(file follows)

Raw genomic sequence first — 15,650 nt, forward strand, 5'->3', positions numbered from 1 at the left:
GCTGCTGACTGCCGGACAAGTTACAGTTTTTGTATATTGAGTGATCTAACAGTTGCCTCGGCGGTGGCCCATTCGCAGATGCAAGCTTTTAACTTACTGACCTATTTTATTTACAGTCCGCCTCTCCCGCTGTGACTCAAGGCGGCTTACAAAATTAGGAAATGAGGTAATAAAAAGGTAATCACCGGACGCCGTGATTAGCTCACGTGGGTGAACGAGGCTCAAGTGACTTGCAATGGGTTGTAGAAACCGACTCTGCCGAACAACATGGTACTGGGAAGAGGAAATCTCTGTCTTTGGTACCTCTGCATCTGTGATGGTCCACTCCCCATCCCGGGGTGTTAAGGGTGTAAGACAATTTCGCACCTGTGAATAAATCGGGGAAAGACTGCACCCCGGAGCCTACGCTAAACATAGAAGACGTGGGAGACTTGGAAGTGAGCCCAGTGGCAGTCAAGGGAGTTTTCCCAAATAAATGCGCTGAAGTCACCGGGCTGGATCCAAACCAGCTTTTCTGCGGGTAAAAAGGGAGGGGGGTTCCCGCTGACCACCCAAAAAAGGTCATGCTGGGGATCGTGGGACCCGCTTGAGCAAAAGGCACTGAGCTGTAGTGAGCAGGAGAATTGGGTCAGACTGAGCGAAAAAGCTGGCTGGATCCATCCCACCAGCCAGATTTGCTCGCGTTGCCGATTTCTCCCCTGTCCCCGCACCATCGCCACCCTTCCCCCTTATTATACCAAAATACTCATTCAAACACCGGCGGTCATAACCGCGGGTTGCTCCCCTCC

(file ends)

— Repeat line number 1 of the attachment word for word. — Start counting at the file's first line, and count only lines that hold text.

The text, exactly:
Raw genomic sequence first — 15,650 nt, forward strand, 5'->3', positions numbered from 1 at the left: